Interestingly, after completing the suicide call, and feeling pretty good about himself, the sergeant came up to Dr. Kirkham and his partner and chewed them out for being out of the car without their hats on,  in violation of policy. When the sergeant left, Dr. Kirkham let loose with a commentary about the sergeant. The partner told Kirkham he found it interesting that he had less than two weeks on the job and was starting to sound like a real cop!

          One of the theories Dr. Kirkham brought to the police job, as mentioned earlier, was that there was no reason for violence if you just talked to the suspects and gave them a chance to explain. Dr. Kirkham’s partner decided he was comfortable with him and allowed him to drive the squad car. Dr. Kirkham was feeling very proud when the radio blared “Signal Zero”, an officer needs assistance.

          Kirkham’s partner screamed at the radio, “where damnit?” and yelled at Kirkham to floor the car and get going, constantly yelling “faster” at Kirkham. They were the first to arrive at the scene and observed two guys smashing a motorcycle officer’s head into their car. The partner jumped out and tackled one of the guys while Kirkham grabbed the metal flashlight and went after the guy who was still bashing the officer’s head into the car. Dr. Kirkham swung the flashlight to strike the big suspect on the arm when the motorcycle officer managed to push the suspect up. Dr. Kirkham’s flashlight blow came down on the top of the suspect’s head, destroying the flashlight and dropping the suspect.

          As the squad cars began arriving at the scene, Dr. Kirkham looked around at the crowd watching the officer get assaulted.  Most were white, male and young. Not one of them tried to help the officer. Kirkham heard himself say, “What the hell is wrong with you people?”, as they began to walk away. “Us. That was the way it was most of the time”, he would soon learn. “I would come to realize that we really had only one another to depend on, only one another to call on in time of trouble.”

          After they arrested the two suspects, his partner stated, “Jesus, Doc, I’m afraid this is serious, that light you just busted is city property the sergeant will want a form 10 explaining what happened to it.  You might wind up having to pay for it!” Kirkham’s partner then told him he would have to meet with Internal Affairs over the use of force but not to worry that he and the other officer saw the whole thing and would support him.

          When Dr. Kirkham published his book about the months he spent as a policeman, he wrote the following note to the reader:

    “This book is the story of a university professor who left his campus for several months to work as a street patrolman in a large American city. It is my story. I do not pretend that what follows is an objective book about either the police or crime in our society. This could never have been such a work, although in the beginning, I had thought that it might be. But what happened to me in those months made it impossible for me ever again to view a policeman’s world from the detached perspective of a social scientist. I realize that now.

          What follows is an account of the things I saw, felt and did during the time worked behind a badge and uniform. It is neither a polemic written on behalf of the police nor a diatribe against them. It is simply the story of a group of remarkably ordinary men whose unfortunate distinction is that they must regularly function in the face of extraordinary human stress, and sometimes in the face of indescribable human tragedy.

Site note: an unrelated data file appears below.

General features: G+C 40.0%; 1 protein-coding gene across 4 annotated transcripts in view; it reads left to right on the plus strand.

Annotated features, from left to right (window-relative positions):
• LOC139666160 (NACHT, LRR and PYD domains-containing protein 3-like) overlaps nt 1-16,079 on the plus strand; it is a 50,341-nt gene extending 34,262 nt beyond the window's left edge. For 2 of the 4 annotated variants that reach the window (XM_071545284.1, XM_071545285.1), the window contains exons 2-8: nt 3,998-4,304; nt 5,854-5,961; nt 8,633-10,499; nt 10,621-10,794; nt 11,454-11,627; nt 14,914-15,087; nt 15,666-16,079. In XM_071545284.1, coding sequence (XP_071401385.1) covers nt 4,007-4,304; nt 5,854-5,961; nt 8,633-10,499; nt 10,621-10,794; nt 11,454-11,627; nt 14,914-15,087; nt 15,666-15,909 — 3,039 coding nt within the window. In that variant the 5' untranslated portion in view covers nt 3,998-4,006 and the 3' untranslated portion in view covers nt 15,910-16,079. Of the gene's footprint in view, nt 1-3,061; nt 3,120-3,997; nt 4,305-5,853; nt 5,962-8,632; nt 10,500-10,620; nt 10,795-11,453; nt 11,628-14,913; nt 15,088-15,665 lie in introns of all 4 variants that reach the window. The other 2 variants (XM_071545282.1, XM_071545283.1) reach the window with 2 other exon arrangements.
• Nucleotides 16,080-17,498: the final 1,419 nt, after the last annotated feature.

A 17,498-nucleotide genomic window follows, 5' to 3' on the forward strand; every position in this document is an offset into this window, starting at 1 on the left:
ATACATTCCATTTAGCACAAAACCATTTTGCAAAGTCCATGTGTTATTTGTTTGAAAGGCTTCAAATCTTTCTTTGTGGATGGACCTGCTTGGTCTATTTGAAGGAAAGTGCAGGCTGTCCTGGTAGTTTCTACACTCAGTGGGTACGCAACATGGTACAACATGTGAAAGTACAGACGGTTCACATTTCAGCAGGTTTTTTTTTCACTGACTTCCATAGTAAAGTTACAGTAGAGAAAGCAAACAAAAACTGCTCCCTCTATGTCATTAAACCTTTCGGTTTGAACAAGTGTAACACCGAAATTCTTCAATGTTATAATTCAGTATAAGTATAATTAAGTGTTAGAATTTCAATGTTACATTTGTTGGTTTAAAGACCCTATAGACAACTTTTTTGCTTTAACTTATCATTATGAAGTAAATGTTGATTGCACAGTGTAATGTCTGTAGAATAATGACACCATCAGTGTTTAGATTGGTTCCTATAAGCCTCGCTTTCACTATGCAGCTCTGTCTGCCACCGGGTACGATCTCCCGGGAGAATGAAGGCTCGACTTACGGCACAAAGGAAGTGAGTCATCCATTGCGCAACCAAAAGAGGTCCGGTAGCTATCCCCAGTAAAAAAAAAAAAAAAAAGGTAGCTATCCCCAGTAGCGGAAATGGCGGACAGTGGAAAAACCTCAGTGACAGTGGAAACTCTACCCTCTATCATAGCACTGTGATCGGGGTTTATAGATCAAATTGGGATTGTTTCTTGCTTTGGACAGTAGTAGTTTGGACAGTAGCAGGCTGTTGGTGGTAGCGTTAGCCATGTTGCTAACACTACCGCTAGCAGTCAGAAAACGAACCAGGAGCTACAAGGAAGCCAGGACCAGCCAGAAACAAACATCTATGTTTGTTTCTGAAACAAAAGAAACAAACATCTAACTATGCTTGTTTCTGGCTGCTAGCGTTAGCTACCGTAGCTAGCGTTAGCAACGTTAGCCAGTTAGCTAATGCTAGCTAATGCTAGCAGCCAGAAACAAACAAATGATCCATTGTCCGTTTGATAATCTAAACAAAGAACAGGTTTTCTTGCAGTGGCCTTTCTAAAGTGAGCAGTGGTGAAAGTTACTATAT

The identity of the actual police department and city in which this drama unfolded is not important. The fact that it happened is. I have changed the sequence and some details of certain events, and have altered the names, descriptions and physical characteristics of all persons and places involved in them, in order to protect the privacy of those who made this book possible. Beyond that, I have tried in writing it to honor a promise I once made,
    tell it like it is.”

          This article does not encompass all the experiences Dr. Kirkham faced but the value of his experience should not be lost. What most people don’t understand is that we are victims of our own bias. As anthropologist Ruth Benedict pointed out in her book, “Patterns of Culture”, when you judge societies other than your own, you judge them based on your cultural bias.

          This concept is supported by Dr. Kirkham’s experience. His views were very biased by the concepts he was taught by his professor at USC and he believed in them to the point he was utilizing those concepts and passing that bias on to his students. When he accepted his student police officer’s challenge to ride with police officers as an officer he learned the fallacy of the theories he was taught and changed his thoughts in regard to police officers.

    This article is not intended to portray officers as never making mistakes, but the general citizen concept of police officers comes from television cops that can chase a suspect for a mile, pull out a snub nose revolver and wing him in the leg at a 100 yards. There are citizens that believe police officers should shoot to wound offenders with no clue of the training or the emotions and stress and how this impacts officers in shootouts.

    So, the challenge is if you truly want to fairly judge police officer’s actions, take a page from Dr. Kirkham’s book and spend some time with a police officer in the roughest district and experience the fear and danger our police officers face on a daily basis. Understand how this fear and stress is passed on to their families, knowing that every day when their police officer husband or wife leaves the house for work it may be the last time they ever see him/her again.

  • Illinois Fraternal Order of Police Labor Council